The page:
Stuff is not-life

I adopted anti-consumerism shortly after I began working, largely out of self-defense because I began to appreciate that paying money for a thing meant trading hours of my life for a thing. Was a $100 set of Star Trek dvds worth 2 days of my life? No. ($15 for a used set? ….well, ok.) So I started making myself let go of desires, and this was a couple of years before I ever began considering practical philosophy. It’s one of the reasons it attracted me, though, because it made me realize that there were other people out there who were thinking about things, and not just going with the flow. I wanted to find out what mattered. This was one of Henry David Thoreau’s intentions on moving to Walden:

“I went into the woods because I wished to live deliberately, to front only the essential facts of life, and see if I could not learn what it had to teach, and not, when I came to die, discover that I had not lived. I did not wish to live what was not life, living is so dear; nor did I wish to practice resignation, unless it was quite necessary. I wanted to live deep and suck out all the marrow of life, to live so sturdily and Spartan-like as to put to rout all that was not life, to cut a broad swath and shave close, to drive life into a corner, and reduce it to is lowest terms.”

One of the best books I read on this during that time was Erich Fromm’s piece, “To Have or to Be?” which scrutinized the modern tendecy to define ourselves by what we possess rather than what we have: this is not something as simple as keeping up with the Joneses, but extends to those who attempt to capture moments rather than living them. It’s one thing to capture a special moment: it’s another to spend one’s life with an upheld smartphone, attempting to live through the likes of others rather than through one’s own eyes.

About smellincoffee

Citizen, librarian, reader with a boundless wonder for the world and a curiosity about all the beings inside it.
This entry was posted in General and tagged . Bookmark the permalink.

6 Responses to Stuff is not-life

  1. This resonates with me. I’m about to move into the last third of life myself and start getting rid of stuff.

    • There’s a book called “The Gentle Art of Swedish Death Cleaning”…it’s about the practice of pretending one’s death is imminent, and so reducing the burden that might be passed on to survivors by removing all that doesn’t add value to our lives on a daily basis.

      • So tempting! The thought of getting rid of 98% of my possessions is such a freeing thought, yet I’m not ready to do it.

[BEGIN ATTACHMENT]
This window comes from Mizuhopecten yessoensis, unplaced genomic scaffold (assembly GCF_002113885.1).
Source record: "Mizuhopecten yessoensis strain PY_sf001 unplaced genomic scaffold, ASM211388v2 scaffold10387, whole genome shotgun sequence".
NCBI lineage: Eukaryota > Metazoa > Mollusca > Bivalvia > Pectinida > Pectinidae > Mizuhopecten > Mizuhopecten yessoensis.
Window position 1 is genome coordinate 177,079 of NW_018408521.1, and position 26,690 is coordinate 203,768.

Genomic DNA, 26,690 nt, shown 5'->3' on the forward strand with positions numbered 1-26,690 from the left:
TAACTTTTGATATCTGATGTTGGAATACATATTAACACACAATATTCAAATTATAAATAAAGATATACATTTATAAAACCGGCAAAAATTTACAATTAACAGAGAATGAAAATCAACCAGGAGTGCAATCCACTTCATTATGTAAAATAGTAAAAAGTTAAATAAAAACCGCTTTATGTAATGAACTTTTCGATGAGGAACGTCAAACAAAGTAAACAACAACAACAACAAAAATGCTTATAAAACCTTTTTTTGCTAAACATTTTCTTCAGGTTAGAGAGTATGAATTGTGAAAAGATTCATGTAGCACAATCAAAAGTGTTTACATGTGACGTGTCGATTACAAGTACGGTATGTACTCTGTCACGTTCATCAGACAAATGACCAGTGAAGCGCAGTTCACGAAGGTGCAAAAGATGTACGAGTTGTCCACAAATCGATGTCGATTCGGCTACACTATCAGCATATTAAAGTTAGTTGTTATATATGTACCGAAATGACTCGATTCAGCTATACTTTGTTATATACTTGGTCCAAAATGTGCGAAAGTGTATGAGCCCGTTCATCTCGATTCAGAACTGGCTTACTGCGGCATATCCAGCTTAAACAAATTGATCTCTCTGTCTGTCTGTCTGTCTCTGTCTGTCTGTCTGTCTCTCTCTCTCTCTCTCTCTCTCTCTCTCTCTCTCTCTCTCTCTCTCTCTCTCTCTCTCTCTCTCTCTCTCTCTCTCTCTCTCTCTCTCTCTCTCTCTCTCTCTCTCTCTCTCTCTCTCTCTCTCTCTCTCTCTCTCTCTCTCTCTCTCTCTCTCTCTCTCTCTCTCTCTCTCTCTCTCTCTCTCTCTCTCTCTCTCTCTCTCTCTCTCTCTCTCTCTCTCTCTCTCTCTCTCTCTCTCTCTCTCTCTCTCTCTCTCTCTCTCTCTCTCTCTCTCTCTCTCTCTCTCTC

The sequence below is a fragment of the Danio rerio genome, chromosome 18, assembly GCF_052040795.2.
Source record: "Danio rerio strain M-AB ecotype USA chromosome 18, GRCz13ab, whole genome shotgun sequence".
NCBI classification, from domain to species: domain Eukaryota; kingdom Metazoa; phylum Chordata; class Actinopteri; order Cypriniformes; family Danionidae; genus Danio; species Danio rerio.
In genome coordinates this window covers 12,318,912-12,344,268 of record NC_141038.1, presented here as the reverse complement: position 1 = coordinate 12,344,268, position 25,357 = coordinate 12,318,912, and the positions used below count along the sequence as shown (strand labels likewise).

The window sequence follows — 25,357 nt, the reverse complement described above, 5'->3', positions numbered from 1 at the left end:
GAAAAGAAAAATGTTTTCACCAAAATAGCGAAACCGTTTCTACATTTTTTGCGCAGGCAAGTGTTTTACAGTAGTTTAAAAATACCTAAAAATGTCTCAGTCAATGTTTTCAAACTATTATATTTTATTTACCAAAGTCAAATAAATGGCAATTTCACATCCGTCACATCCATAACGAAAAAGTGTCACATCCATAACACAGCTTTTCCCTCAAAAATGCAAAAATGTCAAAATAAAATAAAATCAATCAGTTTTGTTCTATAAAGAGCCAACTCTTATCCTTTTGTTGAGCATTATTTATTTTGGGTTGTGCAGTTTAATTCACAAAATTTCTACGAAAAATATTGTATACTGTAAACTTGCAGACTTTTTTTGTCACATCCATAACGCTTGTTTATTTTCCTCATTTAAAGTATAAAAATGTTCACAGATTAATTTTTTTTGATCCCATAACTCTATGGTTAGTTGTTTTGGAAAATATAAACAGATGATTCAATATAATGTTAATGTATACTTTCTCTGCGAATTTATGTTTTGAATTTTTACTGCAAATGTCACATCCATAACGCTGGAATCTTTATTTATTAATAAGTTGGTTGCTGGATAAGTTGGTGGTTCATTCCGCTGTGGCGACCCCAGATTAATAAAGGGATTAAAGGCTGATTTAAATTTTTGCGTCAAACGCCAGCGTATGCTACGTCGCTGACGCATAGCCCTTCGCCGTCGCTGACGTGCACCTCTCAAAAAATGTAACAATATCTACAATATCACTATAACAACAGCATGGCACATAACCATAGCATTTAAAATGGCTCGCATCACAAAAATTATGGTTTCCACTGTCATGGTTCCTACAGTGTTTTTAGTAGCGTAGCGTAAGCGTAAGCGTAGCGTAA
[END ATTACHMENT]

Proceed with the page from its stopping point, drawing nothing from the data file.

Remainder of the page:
I think I’ll look out for the book, though.

  2. Cyberkitten says:

    One of the *many* consumerist conundrums I try to wrap my head around is the wrist watch. I’m generally a practical person so essentially what I demand from a watch (when I wear such things) is accurate time telling. That’s it. With modern crystal/battery watches they’re (generally) both very accurate and very cheap. So…. why buy a more expensive watch?

    *Years* ago I needed to change the battery in my watch & the cost (of the battery itself plus fitting) was roughly the cost of the watch itself. So I threw the old watch away and bought another one. Since then – unless it’s a really nice watch I like (or has sentimental value) – I buy a really cheap watch and, when the battery fails after 2, 3 or more years – the watch goes in the bin. Years back I wore a watch that was free in a box of breakfast cereal. It lasted about 8 months and was accurate enough. I did get some *very* funny looks – but like I cared….. [lol] I’ve never understood why you’d pay $1,000 for a watch when a $10 watch is just as good @ telling the time…. I’m not the kind of person who wears a watch just to tell everyone else that you’ll willing and able to drop that kind of money for no good reason. Personally I just see it as pure waste.

    • For expensive non-smart wristwatches, I imagine they think of it as jewelry, first and foremost, and they probably have different watches for different suits. That strikes me as insane, frankly, but then I know how many pairs of pants/shorts/t-shirts I own because I’m a minimalist who does a census and purges every year. Two very different mindsets!

      For smartwatches, I think it’s more of the ‘check out my cool gadget’ impulse. I get the gadget appeal, since I have a techie brain that is in eternal battle with my luddite/simple living brain. I realize they’re very functional, but spending that much money on a watch strikes me as silly. Conspicuous consumption on both fronts.

  3. I’ve always thought it odd that many people list “shopping” as a hobby. Shopping?

Leave a Reply

Fill in your details below or click an icon to log in: Logo

You are commenting using your account. Log Out /  Change )

Twitter picture

You are commenting using your Twitter account. Log Out /  Change )

Facebook photo

You are commenting using your Facebook account. Log Out /  Change )

Connecting to %s